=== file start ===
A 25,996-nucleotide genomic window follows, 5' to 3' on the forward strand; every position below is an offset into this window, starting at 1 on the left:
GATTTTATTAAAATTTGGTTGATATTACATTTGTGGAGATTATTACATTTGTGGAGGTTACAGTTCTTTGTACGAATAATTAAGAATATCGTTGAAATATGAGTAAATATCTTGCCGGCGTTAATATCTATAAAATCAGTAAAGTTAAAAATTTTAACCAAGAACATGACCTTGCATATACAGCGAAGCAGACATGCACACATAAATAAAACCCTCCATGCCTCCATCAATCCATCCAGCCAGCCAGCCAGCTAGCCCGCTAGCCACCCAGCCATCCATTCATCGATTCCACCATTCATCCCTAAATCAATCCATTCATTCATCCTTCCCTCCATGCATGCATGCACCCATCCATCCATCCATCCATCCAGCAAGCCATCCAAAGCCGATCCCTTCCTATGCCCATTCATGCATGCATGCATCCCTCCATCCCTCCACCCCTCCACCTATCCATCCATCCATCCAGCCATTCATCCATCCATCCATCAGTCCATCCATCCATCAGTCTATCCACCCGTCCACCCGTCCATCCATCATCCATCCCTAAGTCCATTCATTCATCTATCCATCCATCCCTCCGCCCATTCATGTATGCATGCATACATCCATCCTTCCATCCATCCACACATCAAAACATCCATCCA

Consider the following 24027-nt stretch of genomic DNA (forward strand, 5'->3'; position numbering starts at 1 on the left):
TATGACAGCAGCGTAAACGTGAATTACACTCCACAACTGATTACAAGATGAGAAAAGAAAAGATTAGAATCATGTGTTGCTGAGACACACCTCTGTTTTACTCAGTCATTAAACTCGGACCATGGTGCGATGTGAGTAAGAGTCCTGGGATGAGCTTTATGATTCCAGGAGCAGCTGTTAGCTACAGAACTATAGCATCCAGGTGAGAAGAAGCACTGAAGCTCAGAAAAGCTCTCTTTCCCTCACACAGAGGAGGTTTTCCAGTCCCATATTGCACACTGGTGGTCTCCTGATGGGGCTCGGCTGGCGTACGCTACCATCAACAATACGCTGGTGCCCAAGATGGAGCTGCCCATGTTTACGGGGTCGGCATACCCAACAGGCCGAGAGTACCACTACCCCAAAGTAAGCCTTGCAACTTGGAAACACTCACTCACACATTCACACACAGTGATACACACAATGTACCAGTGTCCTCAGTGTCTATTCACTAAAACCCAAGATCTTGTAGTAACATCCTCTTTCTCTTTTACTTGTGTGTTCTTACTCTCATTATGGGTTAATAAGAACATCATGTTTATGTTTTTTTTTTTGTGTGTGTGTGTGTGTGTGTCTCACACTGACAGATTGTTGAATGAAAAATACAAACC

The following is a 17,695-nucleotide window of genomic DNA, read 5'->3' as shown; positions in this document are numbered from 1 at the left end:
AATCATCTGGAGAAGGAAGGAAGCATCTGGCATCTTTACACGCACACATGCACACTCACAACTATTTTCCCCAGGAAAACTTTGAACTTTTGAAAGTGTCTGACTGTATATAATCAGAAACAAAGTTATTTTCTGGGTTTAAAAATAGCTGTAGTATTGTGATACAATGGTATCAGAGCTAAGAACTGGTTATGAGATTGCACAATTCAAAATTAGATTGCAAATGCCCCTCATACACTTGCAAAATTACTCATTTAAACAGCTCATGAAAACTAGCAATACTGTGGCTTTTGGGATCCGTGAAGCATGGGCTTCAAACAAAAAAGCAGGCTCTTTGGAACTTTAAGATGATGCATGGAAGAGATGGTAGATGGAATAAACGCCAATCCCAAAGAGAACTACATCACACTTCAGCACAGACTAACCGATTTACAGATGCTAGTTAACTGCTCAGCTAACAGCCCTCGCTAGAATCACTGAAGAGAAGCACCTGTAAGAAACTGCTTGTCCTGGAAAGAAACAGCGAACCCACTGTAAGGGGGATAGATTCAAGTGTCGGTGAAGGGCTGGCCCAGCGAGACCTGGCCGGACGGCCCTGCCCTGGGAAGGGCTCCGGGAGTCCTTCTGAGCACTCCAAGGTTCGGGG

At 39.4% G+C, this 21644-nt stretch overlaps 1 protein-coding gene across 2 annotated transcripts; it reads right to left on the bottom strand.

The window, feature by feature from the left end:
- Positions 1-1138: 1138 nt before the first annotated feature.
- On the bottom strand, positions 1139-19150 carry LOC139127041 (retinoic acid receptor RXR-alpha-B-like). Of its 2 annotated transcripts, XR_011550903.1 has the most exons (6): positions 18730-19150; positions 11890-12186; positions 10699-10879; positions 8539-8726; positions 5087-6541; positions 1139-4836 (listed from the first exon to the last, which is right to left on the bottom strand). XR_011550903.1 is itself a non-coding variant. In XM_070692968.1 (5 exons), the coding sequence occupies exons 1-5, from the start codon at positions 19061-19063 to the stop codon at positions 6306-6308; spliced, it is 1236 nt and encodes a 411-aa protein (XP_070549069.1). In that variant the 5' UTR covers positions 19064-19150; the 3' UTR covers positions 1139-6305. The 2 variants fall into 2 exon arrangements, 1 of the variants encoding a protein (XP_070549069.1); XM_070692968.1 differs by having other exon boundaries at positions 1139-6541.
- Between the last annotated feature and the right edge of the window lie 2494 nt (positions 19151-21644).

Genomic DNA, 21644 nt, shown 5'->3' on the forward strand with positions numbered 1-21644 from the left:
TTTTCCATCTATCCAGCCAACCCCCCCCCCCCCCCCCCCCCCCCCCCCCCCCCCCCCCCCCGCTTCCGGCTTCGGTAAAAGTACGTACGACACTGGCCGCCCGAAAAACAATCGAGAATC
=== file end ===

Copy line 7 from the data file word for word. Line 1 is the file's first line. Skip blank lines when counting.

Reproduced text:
At 39.4% G+C, this 21644-nt stretch overlaps 1 protein-coding gene across 2 annotated transcripts; it reads right to left on the bottom strand.